Britain’s recent surge of new distilleries largely stems from law changes that opened up distilling to small firms, even private individuals, for the first time in more than two centuries.
It has always fascinated me that Dundee, a city where whisky consumption has always been pretty high, only ever had one legal distillery, Dudhope, that distilled briefly before and after 1820.
If there is one place in Britain where I suspect the Scottish Government is the No 1 pet hate, it is in Cornwall and the West Country. Why? Because their minimum pricing policy has effectively decimated sales of cider in Scotland. A two-litre bottle of supermarket’s-own cider has spiralled from £2 to £5 (that’s 150%) and canned ciders have also suffered crippling price rises.
The Scotch whisky industry is today not just big but influential and highly respected. That stands in stark contrast to the way it was seen 200 and more years ago. Government laws and taxation had driven almost all legitimate distillers out of business and illicit distilling and smuggling were rampant.
No one can fail to notice the plethora of new distilleries—mainly distilling gin—sprouting on both sides of Hadrian’s Wall, and across the sea in Ireland. I’ve lost track of all the gin distilleries in Scotland but keep an eye open for whisky distilleries.
I don’t know whether people in the whisky industry are incurable optimists, but it has surprised me how very few industry spokespeople have commented critically on the possible effects of Brexit.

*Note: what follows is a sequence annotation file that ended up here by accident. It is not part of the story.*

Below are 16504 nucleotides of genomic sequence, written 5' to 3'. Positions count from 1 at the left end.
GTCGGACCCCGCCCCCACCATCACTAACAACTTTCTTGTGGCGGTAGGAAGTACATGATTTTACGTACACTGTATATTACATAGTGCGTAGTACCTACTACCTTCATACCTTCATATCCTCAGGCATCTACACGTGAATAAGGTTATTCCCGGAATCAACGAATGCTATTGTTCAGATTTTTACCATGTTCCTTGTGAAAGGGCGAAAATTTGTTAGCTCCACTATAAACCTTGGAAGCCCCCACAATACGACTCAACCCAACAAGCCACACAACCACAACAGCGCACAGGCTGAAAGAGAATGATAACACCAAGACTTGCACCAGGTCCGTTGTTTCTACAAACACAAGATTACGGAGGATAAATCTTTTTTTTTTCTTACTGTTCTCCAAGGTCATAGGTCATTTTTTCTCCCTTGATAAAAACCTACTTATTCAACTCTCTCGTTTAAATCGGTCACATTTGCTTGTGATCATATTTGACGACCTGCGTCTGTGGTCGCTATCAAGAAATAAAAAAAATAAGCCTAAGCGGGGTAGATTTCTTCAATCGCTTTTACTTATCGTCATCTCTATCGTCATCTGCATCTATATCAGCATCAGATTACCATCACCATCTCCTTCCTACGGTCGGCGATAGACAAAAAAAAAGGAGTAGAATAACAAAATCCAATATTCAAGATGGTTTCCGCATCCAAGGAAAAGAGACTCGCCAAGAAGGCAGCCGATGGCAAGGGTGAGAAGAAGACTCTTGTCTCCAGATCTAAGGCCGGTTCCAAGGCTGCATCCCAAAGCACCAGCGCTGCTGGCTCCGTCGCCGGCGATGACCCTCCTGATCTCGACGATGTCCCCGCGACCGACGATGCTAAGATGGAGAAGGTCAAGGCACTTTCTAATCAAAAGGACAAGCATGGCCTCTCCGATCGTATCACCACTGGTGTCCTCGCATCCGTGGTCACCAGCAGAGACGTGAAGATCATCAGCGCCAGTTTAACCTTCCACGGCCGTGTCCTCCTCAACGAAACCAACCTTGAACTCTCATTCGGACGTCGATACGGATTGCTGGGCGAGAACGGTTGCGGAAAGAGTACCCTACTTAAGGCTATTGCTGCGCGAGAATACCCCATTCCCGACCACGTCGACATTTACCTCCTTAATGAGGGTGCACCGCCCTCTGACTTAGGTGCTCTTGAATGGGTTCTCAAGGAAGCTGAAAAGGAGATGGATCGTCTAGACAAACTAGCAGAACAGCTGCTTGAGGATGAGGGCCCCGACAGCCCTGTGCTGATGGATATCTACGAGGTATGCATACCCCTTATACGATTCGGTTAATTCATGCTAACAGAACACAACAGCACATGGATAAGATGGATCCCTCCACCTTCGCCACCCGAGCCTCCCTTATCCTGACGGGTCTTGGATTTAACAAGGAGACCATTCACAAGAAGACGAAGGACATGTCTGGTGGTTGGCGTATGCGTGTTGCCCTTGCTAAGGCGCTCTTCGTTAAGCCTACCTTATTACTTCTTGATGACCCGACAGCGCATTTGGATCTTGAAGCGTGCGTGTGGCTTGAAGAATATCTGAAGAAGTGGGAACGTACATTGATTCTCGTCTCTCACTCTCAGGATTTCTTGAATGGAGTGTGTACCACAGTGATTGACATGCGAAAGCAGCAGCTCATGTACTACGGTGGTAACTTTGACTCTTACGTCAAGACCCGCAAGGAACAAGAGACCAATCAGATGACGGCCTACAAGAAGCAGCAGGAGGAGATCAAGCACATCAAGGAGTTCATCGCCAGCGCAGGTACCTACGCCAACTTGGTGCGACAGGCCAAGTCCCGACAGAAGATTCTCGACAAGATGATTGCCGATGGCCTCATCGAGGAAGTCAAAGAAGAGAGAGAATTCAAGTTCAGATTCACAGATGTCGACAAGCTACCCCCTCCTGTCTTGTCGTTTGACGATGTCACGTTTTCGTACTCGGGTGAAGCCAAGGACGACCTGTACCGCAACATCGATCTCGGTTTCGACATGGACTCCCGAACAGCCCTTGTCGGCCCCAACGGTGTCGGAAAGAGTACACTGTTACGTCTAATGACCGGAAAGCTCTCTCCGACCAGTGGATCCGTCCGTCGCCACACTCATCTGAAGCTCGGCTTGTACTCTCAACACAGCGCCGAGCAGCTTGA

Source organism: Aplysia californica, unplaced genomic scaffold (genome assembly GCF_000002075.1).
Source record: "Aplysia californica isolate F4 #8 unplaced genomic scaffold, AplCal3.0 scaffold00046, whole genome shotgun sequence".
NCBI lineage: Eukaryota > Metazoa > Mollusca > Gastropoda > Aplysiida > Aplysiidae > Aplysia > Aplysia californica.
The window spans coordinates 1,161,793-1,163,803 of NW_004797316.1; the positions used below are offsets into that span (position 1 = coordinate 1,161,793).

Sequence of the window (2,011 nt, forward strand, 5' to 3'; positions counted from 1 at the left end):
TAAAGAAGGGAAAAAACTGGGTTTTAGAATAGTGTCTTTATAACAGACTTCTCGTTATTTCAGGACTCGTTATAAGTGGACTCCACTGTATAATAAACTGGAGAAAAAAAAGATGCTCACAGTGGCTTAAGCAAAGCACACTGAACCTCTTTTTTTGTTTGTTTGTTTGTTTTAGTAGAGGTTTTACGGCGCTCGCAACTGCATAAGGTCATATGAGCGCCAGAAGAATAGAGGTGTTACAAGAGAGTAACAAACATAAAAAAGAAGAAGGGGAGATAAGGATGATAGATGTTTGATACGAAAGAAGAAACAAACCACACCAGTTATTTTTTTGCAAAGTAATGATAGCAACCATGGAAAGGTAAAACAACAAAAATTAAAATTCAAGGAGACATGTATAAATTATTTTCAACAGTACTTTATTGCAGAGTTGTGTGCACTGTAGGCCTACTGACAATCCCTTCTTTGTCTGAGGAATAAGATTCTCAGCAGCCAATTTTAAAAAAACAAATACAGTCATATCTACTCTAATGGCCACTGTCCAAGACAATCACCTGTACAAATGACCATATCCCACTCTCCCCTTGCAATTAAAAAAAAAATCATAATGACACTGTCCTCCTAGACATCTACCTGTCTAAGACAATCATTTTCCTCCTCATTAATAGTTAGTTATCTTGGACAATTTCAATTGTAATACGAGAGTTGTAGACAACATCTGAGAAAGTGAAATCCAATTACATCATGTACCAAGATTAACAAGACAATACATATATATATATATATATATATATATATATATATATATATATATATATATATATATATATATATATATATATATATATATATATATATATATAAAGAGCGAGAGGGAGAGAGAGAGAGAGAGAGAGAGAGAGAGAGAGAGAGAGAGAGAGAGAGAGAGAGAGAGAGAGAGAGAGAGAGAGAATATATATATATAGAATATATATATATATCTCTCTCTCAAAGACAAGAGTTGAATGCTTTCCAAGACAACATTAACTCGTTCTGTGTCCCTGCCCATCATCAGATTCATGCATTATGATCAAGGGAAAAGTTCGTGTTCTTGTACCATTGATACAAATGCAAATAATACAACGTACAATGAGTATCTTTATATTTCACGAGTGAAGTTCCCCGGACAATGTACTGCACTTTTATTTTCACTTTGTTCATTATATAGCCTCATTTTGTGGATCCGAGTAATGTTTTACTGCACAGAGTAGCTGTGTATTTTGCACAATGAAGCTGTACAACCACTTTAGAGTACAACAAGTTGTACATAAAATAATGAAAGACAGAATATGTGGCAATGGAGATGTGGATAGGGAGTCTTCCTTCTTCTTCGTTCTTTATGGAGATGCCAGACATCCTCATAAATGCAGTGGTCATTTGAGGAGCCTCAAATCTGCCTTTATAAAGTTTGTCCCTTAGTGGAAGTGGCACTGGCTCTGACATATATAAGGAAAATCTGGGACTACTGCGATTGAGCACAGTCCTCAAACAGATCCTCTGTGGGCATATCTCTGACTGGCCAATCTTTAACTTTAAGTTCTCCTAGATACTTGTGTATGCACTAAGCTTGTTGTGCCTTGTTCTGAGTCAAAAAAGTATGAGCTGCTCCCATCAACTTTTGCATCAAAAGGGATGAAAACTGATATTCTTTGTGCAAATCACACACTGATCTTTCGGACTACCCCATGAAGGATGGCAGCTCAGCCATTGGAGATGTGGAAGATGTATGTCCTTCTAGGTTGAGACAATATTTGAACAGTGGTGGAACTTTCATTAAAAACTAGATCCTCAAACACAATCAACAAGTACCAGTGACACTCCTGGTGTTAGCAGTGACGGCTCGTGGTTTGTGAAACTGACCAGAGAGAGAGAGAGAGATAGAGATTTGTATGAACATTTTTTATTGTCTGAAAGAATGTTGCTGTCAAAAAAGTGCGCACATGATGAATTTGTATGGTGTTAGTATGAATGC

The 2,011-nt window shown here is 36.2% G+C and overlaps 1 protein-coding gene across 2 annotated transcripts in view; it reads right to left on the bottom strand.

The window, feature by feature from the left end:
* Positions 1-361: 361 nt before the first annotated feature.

I have always felt Aberdeenshire distilleries are among the most underrated in the business. They all produce great single malts but don’t get the coverage and acclaim accorded to Speyside and Islay whiskies.
Several times I’ve mentioned two globally best-selling whiskies which we hardly ever see, or have even heard of, in Britain. These are Label 5 (currently Number 9 in worldwide sales) and William Peel (Number 6).
It is almost 80 years since the start of the Second World War, an event that had a huge – and in the final analysis benevolent – impact on the Scotch whisky industry.
Distilling seems to be THE growth industry in these islands. This stems from growing global demand for spirits and to UK legal changes that encouraged the start-up of small, independent distilleries for the first time in two centuries. The new distillery list is formidable, with others being mooted and planned every month.